The 2004 amendments to the insurance law are extremely far-reaching, amounting to a virtual overhaul of the Russian market. Key elements of the regulatory restructure include requirements for the specialisation of insurance companies, stipulating that those companies established after the implementation of the amendments are allowed to provide only life insurance or carry out activities related to personal and/or property insurance, while those insurers in operation prior to the amendments have until July 2007 to confirm their specialisation. In addition, the revision to the legislation prevents providers of reinsurance from participating in the life sector (see table 1).

A further issue which the authorities have sought to tackle with these amendments is the severe undercapitalisation of the insurance market and the problems of meeting minimum solvency requirements. FISA puts the market's share capital at $5bn as at 1 January 2005. While the body does not produce equity figures for the market, Fitch estimates this to be around $1.5bn (net of capital inflated via promissory notes and other round-trip schemes), which means that under Solvency I insurer requirements only about 40 Russian insurers would currently meet the requirements.

The regulators have set about rectifying this by implementing, under the 2004 amendments, a massive increase in the capital requirements for insurers and reinsurers. The new requirements have raised the minimum charter capital to Rbs30m (approximately $1m). For those insurers providing life insurance the minimum charter capital level rises to Rbs60m ($2m), while for reinsurers the base level is quadrupled to Rbs120m ($4m). Those companies set up prior to the legislation are required to have the required capital in place by July 2007 or risk losing their licences.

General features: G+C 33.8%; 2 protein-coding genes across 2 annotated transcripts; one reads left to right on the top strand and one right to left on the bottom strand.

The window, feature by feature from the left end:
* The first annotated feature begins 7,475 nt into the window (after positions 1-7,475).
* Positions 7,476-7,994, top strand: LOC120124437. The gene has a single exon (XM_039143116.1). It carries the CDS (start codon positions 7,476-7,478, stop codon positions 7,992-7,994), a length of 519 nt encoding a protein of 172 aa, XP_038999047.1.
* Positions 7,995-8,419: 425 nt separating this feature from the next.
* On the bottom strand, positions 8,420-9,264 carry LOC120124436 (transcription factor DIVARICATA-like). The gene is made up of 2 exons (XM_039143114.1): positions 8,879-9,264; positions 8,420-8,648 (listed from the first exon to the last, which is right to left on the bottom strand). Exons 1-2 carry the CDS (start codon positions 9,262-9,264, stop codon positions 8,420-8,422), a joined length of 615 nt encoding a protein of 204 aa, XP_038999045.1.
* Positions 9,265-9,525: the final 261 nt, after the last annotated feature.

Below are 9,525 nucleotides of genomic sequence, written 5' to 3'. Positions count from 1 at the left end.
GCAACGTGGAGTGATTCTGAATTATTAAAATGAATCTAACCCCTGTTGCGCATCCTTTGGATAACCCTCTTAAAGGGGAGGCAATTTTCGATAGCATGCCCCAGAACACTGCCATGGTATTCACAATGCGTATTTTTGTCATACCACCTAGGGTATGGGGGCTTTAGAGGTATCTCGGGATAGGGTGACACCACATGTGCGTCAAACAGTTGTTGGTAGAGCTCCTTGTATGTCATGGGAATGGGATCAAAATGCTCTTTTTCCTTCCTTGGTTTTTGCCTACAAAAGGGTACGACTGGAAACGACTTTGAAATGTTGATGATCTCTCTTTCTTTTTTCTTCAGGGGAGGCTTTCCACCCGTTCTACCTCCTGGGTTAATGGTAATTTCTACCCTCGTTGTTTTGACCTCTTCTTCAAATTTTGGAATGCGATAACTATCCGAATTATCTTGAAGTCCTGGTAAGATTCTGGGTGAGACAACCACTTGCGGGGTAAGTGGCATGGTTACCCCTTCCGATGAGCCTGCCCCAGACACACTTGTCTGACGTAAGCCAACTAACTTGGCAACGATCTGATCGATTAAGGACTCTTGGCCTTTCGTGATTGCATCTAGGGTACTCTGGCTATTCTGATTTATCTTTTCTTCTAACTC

The road ahead

When asked in the annual Lloyd's underwriters survey in 2005 which developing country do you expect to be the single most important source of new specialist insurance opportunities over the next five years, 11% of respondents put Russia. While this may not seem like a significant figure it put the Federation second behind China (59%) and ahead of India (8%).

It is clear that the Russian insurance market has come a remarkable distance in the last decade towards achieving a level of sophistication and security equivalent to that of many of its international insurance counterparts.

The regulatory parameters and financial requirements which have been imposed are pushing the market towards ever increasing levels of financial stability, a fact which is being speeded up by the much improved standards of professionalism which have been achieved. But while much work has been done, it is clear that there is still much more to be done.

- Nigel Allen is editor of Global Reinsurance.